I Break Horses: Warnings (Bella Union) Review | Under the Radar Magazine Under the Radar | Music Blog for the Indie Music Magazine
Wednesday, May 29th, 2024  


Bella Union

May 07, 2020 I Break Horses Bookmark and Share

Sweden’s I Break Horses (aka Maria Lindén) returns with her third album, Warnings, demonstrating her music has lost none of its magisterial artistry during the project’s six-year hiatus.

Lindén has again fashioned a body of work that swells with a transcendent beauty, shattering the myth that electronic music is by default cold and impersonal. As with her previous work, Warnings possesses the sweeping grandeur and vision of Sigur Rós, the emotional depth and glacial grace of Cocteau Twins, and the introspective bleakness of Anna Von Hausswolff. And this time around it feels even more cinematic and immersive. As appealing as the single releases have been, Warnings is much more satisfying when experienced as a complete body of work, almost like a suite or a movie soundtrack.

Lindén also kicks against the tendency for artists to record Spotify-friendly-designed-for- playlist-music, explaining in the press materials: “I felt an urge to go against that and create an album journey from start to finish that takes time and patience to listen to. Like, slow the fuck down.”

To prove her point, Warnings kicks off with the swirling “Turn,” which clocks in at just over nine minutes and is a master class in understated, elegiac Spetoresqe symphonic pop. “Silence” conjures up images of millions of stars twinkling in the night sky as disorientating warped synths swoop around Lindén’s heartfelt vocals. Whilst “Baby You Have Travelled for Miles Without Love in Your Eyes” might win the award for the longest song title, it’s a track that appears to be about addiction. “As you poison your veins/Nobody’s gonna hear you cry,” Lindén sings, delivering the line with empathy and genuine feeling. “Death Engine” is a voyage just shy of eight minutes and is quite simply glorious, bursting with cascading synths and humanity whilst boasting one of Lindén’s best-ever vocal performances. Despite the dark subject matter (attempted suicide), it gracefully unfurls as a soaring anthem of tenderness, compassion, and hope.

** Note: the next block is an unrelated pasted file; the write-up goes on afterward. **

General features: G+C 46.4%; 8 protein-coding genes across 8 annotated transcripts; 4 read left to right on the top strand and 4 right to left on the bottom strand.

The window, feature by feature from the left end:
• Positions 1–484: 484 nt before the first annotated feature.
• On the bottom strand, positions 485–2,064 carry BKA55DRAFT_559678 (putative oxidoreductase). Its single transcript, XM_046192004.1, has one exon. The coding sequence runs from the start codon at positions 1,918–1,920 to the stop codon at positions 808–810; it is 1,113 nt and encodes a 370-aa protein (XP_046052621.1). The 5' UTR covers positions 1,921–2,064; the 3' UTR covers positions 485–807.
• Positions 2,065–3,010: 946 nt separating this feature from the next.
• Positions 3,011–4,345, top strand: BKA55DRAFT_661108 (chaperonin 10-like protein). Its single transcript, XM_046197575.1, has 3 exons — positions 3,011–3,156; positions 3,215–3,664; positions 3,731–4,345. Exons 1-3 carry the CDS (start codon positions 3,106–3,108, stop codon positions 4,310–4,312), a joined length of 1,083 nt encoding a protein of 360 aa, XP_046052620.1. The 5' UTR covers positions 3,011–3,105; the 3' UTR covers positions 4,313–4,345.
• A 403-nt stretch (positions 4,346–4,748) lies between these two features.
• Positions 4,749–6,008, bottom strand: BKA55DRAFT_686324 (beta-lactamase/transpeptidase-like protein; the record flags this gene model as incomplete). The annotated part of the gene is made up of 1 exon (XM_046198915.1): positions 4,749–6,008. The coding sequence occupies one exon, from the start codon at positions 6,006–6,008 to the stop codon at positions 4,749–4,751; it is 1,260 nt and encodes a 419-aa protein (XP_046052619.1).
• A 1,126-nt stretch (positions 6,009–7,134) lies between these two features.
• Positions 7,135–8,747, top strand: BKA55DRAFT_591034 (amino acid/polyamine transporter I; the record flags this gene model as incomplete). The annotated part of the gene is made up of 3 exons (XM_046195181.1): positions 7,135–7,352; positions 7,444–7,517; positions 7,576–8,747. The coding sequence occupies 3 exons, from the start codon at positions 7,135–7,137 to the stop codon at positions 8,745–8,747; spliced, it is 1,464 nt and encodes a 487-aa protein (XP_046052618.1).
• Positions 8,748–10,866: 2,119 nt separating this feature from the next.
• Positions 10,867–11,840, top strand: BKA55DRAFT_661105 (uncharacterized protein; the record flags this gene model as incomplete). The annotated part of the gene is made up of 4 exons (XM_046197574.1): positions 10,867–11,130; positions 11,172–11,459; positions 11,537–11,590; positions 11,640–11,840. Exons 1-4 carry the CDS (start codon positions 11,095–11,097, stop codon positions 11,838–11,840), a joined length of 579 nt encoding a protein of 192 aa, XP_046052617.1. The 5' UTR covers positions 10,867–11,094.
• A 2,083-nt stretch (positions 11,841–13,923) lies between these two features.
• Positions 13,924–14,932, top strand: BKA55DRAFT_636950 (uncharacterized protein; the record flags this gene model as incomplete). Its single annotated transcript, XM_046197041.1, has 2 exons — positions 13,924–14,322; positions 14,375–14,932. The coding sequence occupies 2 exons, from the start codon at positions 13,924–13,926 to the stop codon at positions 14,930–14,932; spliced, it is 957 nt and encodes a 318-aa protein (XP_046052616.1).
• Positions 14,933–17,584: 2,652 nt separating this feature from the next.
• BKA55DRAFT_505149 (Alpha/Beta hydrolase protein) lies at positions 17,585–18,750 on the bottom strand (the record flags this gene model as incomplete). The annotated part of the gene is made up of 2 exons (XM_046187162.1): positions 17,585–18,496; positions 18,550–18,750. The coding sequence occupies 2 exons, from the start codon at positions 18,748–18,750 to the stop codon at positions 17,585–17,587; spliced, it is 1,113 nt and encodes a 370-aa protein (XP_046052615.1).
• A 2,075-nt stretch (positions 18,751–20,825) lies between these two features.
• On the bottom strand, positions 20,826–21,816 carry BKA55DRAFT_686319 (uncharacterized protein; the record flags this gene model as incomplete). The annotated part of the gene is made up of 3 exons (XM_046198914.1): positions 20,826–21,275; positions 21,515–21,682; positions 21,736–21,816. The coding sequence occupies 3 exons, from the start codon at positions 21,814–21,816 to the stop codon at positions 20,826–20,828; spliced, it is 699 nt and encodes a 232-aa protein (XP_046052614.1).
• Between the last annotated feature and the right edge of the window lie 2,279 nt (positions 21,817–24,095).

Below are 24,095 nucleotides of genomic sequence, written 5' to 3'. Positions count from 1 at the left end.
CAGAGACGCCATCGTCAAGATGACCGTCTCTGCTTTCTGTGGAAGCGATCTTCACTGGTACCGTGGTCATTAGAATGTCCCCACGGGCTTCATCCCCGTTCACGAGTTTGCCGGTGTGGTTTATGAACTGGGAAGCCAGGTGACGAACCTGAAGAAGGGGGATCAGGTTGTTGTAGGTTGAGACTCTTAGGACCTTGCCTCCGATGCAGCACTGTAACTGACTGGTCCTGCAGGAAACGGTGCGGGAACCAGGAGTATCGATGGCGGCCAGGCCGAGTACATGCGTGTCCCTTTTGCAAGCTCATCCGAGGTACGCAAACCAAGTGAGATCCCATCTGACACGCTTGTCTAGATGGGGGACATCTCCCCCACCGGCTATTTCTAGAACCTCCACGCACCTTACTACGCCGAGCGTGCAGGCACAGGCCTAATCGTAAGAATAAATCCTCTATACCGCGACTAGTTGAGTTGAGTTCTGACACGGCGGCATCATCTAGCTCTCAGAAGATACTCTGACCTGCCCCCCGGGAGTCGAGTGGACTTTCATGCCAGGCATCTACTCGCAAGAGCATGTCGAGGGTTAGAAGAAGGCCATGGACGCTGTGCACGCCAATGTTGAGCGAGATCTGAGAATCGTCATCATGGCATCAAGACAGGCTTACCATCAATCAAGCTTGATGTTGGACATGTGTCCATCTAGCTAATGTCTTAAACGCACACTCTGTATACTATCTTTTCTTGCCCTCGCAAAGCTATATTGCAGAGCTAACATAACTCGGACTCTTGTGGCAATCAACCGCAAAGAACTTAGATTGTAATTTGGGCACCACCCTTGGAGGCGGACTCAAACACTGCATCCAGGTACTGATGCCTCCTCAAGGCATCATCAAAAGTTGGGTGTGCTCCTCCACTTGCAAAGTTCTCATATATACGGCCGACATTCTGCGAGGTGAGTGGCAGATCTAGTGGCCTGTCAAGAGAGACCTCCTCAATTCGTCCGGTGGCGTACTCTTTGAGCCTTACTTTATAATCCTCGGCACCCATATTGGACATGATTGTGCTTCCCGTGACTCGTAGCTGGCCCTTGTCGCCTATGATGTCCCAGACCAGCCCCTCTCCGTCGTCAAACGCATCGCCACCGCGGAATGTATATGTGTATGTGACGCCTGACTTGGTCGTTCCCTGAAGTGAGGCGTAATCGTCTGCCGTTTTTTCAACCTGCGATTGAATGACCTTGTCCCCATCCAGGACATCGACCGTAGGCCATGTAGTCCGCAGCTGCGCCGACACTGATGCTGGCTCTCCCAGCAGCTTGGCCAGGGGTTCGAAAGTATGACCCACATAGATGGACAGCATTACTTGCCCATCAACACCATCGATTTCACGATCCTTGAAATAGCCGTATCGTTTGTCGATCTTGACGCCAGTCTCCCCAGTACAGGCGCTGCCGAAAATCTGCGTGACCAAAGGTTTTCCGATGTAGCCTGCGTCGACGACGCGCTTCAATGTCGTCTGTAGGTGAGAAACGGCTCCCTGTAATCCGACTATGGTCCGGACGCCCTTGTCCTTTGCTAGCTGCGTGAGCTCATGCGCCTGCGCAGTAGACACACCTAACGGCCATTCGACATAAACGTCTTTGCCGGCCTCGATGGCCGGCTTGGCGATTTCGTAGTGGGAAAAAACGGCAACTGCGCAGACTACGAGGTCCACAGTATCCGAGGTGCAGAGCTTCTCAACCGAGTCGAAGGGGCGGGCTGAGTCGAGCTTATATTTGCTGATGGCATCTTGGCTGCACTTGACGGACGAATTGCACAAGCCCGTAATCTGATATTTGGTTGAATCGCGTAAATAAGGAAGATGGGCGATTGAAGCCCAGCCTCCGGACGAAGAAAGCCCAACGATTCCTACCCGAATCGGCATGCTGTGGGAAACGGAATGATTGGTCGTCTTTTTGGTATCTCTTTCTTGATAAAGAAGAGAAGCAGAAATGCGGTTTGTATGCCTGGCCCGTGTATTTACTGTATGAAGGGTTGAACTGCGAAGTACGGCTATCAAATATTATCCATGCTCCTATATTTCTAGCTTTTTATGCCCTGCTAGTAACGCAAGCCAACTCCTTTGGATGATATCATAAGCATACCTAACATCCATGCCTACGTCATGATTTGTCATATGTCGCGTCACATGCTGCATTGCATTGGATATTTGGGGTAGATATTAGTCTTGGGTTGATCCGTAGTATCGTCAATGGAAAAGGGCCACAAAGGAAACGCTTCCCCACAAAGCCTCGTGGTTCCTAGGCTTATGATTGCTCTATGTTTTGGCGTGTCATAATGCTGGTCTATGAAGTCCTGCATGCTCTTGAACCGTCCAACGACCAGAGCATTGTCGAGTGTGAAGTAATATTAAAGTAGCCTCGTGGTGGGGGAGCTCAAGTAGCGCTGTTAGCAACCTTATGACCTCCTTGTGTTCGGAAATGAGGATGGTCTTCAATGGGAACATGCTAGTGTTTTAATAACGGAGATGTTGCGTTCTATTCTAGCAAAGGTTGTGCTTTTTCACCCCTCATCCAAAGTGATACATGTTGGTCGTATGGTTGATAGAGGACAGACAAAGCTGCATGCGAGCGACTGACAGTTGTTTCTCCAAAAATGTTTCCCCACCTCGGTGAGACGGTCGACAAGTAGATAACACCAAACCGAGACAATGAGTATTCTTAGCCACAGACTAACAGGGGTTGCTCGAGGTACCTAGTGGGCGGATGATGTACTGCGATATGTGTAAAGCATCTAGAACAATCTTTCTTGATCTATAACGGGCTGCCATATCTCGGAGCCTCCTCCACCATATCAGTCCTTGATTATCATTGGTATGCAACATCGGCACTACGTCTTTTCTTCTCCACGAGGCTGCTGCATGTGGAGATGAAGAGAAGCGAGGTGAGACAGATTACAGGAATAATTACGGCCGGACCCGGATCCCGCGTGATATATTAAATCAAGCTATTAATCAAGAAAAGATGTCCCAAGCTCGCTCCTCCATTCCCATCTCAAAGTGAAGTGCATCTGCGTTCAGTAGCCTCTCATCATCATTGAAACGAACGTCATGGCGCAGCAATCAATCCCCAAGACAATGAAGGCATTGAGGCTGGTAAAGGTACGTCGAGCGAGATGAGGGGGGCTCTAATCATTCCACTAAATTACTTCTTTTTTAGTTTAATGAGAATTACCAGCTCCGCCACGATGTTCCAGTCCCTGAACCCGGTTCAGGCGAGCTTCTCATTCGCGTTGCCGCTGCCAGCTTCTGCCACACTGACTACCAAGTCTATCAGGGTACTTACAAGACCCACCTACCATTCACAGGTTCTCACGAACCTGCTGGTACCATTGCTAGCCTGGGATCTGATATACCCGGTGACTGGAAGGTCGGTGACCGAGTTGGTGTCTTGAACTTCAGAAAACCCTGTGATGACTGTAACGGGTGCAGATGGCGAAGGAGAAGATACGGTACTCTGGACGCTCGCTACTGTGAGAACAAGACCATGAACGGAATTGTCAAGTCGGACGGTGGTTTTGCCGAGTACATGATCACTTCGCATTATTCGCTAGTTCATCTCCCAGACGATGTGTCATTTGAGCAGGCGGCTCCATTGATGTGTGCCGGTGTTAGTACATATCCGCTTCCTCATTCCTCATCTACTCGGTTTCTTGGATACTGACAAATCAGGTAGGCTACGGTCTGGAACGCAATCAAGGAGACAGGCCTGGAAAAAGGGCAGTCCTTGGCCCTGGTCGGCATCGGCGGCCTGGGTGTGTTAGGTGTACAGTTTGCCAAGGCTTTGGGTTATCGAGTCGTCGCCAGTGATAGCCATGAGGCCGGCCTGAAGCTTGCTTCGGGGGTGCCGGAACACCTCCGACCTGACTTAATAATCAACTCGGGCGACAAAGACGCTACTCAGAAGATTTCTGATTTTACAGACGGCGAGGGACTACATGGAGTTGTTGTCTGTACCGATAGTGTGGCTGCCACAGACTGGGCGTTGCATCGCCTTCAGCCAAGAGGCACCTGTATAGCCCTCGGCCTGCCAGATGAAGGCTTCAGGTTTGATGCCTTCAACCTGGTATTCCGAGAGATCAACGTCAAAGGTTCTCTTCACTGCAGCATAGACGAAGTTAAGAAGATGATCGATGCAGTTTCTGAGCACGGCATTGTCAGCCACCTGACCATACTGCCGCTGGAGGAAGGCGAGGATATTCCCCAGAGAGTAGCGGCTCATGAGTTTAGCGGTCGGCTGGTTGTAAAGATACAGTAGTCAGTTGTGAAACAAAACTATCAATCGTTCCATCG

Although Warnings was written before the dreaded term COVID -19 existed it is a remarkably prescient album. “It’s not a political album,” said Lindén in the press release, “though it relates to the alarmist times we live in. Each song is a subtle warning of something not being quite right.”

The album closes with “Depression Tourist” and despite the heavily synthesised vocals, you get the sense of the glittering tune that lies beneath the gauzy distortion, almost as if you’re glimpsing an indistinct form of beauty through an icy windscreen. Warnings is a triumphant, timely, and life-affirming return. (www.ibreakhorses.se)

Author rating: 9/10

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Average reader rating: 8/10


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